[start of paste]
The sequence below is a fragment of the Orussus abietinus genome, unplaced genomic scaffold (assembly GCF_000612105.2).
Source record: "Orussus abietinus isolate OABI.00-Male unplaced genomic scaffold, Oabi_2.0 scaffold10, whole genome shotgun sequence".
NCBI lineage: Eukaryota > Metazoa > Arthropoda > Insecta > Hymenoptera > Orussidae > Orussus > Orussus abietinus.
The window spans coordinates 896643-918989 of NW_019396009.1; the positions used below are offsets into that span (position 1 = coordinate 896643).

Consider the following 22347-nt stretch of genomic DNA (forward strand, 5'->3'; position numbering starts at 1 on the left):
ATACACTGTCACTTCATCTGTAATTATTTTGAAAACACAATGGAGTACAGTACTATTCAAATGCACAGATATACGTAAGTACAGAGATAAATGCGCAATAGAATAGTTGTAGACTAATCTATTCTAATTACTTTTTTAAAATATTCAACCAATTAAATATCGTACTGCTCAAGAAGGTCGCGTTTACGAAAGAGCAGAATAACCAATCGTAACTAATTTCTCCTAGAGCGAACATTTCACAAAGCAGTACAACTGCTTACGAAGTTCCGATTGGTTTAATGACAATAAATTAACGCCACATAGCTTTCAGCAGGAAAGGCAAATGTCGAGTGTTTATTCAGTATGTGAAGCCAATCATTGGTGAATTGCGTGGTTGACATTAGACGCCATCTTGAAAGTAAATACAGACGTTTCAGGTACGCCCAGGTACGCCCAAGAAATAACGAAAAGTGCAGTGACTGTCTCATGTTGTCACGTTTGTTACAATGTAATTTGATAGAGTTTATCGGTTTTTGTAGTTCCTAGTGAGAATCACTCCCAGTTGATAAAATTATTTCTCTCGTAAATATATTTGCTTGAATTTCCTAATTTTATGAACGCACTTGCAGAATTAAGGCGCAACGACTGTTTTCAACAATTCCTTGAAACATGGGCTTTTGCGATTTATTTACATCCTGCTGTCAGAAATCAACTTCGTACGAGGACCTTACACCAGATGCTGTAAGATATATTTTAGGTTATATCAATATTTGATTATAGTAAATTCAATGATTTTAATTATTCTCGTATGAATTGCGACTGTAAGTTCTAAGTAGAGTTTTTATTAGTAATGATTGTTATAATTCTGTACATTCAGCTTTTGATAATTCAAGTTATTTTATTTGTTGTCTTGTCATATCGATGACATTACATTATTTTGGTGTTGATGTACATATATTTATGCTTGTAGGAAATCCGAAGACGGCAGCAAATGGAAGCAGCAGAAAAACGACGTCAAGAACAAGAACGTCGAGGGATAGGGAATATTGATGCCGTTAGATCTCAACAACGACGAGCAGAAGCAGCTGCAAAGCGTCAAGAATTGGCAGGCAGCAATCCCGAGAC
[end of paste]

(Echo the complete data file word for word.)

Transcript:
The sequence below is a fragment of the Orussus abietinus genome, unplaced genomic scaffold (assembly GCF_000612105.2).
Source record: "Orussus abietinus isolate OABI.00-Male unplaced genomic scaffold, Oabi_2.0 scaffold10, whole genome shotgun sequence".
NCBI lineage: Eukaryota > Metazoa > Arthropoda > Insecta > Hymenoptera > Orussidae > Orussus > Orussus abietinus.
The window spans coordinates 896643-918989 of NW_019396009.1; the positions used below are offsets into that span (position 1 = coordinate 896643).

Consider the following 22347-nt stretch of genomic DNA (forward strand, 5'->3'; position numbering starts at 1 on the left):
ATACACTGTCACTTCATCTGTAATTATTTTGAAAACACAATGGAGTACAGTACTATTCAAATGCACAGATATACGTAAGTACAGAGATAAATGCGCAATAGAATAGTTGTAGACTAATCTATTCTAATTACTTTTTTAAAATATTCAACCAATTAAATATCGTACTGCTCAAGAAGGTCGCGTTTACGAAAGAGCAGAATAACCAATCGTAACTAATTTCTCCTAGAGCGAACATTTCACAAAGCAGTACAACTGCTTACGAAGTTCCGATTGGTTTAATGACAATAAATTAACGCCACATAGCTTTCAGCAGGAAAGGCAAATGTCGAGTGTTTATTCAGTATGTGAAGCCAATCATTGGTGAATTGCGTGGTTGACATTAGACGCCATCTTGAAAGTAAATACAGACGTTTCAGGTACGCCCAGGTACGCCCAAGAAATAACGAAAAGTGCAGTGACTGTCTCATGTTGTCACGTTTGTTACAATGTAATTTGATAGAGTTTATCGGTTTTTGTAGTTCCTAGTGAGAATCACTCCCAGTTGATAAAATTATTTCTCTCGTAAATATATTTGCTTGAATTTCCTAATTTTATGAACGCACTTGCAGAATTAAGGCGCAACGACTGTTTTCAACAATTCCTTGAAACATGGGCTTTTGCGATTTATTTACATCCTGCTGTCAGAAATCAACTTCGTACGAGGACCTTACACCAGATGCTGTAAGATATATTTTAGGTTATATCAATATTTGATTATAGTAAATTCAATGATTTTAATTATTCTCGTATGAATTGCGACTGTAAGTTCTAAGTAGAGTTTTTATTAGTAATGATTGTTATAATTCTGTACATTCAGCTTTTGATAATTCAAGTTATTTTATTTGTTGTCTTGTCATATCGATGACATTACATTATTTTGGTGTTGATGTACATATATTTATGCTTGTAGGAAATCCGAAGACGGCAGCAAATGGAAGCAGCAGAAAAACGACGTCAAGAACAAGAACGTCGAGGGATAGGGAATATTGATGCCGTTAGATCTCAACAACGACGAGCAGAAGCAGCTGCAAAGCGTCAAGAATTGGCAGGCAGCAATCCCGAGAC